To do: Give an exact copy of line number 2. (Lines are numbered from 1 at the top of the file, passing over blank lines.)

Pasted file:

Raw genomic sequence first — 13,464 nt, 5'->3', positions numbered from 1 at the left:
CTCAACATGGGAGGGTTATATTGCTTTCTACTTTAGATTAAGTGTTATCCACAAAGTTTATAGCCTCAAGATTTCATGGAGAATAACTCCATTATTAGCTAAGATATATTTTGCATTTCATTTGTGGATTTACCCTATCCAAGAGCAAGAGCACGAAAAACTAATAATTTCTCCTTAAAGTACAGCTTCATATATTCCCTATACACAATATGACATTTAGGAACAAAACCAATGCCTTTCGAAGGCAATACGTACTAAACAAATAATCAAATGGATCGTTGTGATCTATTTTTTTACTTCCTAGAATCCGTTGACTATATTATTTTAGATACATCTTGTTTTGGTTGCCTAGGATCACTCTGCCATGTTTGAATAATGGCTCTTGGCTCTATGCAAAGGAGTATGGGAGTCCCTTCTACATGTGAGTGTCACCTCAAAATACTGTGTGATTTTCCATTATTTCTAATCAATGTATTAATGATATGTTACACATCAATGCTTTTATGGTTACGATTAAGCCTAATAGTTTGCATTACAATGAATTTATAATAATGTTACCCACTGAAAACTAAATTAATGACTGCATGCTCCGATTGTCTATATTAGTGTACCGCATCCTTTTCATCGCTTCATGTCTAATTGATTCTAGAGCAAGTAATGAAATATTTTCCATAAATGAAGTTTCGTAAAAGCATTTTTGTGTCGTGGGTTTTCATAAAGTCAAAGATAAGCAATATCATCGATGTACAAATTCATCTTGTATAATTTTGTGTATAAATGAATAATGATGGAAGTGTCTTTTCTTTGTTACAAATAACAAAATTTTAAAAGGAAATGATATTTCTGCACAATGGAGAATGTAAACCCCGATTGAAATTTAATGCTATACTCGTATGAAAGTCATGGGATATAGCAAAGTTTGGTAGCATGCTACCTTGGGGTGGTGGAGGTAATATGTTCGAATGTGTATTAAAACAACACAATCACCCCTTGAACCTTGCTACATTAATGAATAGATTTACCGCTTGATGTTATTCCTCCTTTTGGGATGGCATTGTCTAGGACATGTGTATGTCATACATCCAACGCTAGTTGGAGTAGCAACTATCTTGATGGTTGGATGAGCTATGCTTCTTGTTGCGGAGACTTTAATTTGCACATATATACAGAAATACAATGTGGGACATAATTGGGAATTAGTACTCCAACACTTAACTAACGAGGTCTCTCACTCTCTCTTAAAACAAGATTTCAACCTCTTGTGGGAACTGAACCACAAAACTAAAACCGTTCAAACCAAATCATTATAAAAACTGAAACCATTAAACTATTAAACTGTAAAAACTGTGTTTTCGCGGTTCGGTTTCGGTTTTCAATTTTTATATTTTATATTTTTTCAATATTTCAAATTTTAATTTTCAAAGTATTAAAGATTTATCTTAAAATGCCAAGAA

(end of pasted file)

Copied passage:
CTCAACATGGGAGGGTTATATTGCTTTCTACTTTAGATTAAGTGTTATCCACAAAGTTTATAGCCTCAAGATTTCATGGAGAATAACTCCATTATTAGCTAAGATATATTTTGCATTTCATTTGTGGATTTACCCTATCCAAGAGCAAGAGCACGAAAAACTAATAATTTCTCCTTAAAGTACAGCTTCATATATTCCCTATACACAATATGACATTTAGGAACAAAACCAATGCCTTTCGAAGGCAATACGTACTAAACAAATAATCAAATGGATCGTTGTGATCTATTTTTTTACTTCCTAGAATCCGTTGACTATATTATTTTAGATACATCTTGTTTTGGTTGCCTAGGATCACTCTGCCATGTTTGAATAATGGCTCTTGGCTCTATGCAAAGGAGTATGGGAGTCCCTTCTACATGTGAGTGTCACCTCAAAATACTGTGTGATTTTCCATTATTTCTAATCAATGTATTAATGATATGTTACACATCAATGCTTTTATGGTTACGATTAAGCCTAATAGTTTGCATTACAATGAATTTATAATAATGTTACCCACTGAAAACTAAATTAATGACTGCATGCTCCGATTGTCTATATTAGTGTACCGCATCCTTTTCATCGCTTCATGTCTAATTGATTCTAGAGCAAGTAATGAAATATTTTCCATAAATGAAGTTTCGTAAAAGCATTTTTGTGTCGTGGGTTTTCATAAAGTCAAAGATAAGCAATATCATCGATGTACAAATTCATCTTGTATAATTTTGTGTATAAATGAATAATGATGGAAGTGTCTTTTCTTTGTTACAAATAACAAAATTTTAAAAGGAAATGATATTTCTGCACAATGGAGAATGTAAACCCCGATTGAAATTTAATGCTATACTCGTATGAAAGTCATGGGATATAGCAAAGTTTGGTAGCATGCTACCTTGGGGTGGTGGAGGTAATATGTTCGAATGTGTATTAAAACAACACAATCACCCCTTGAACCTTGCTACATTAATGAATAGATTTACCGCTTGATGTTATTCCTCCTTTTGGGATGGCATTGTCTAGGACATGTGTATGTCATACATCCAACGCTAGTTGGAGTAGCAACTATCTTGATGGTTGGATGAGCTATGCTTCTTGTTGCGGAGACTTTAATTTGCACATATATACAGAAATACAATGTGGGACATAATTGGGAATTAGTACTCCAACACTTAACTAACGAGGTCTCTCACTCTCTCTTAAAACAAGATTTCAACCTCTTGTGGGAACTGAACCACAAAACTAAAACCGTTCAAACCAAATCATTATAAAAACTGAAACCATTAAACTATTAAACTGTAAAAACTGTGTTTTCGCGGTTCGGTTTCGGTTTTCAATTTTTATATTTTATATTTTTTCAATATTTCAAATTTTAATTTTCAAAGTATTAAAGATTTATCTTAAAATGCCAAGAA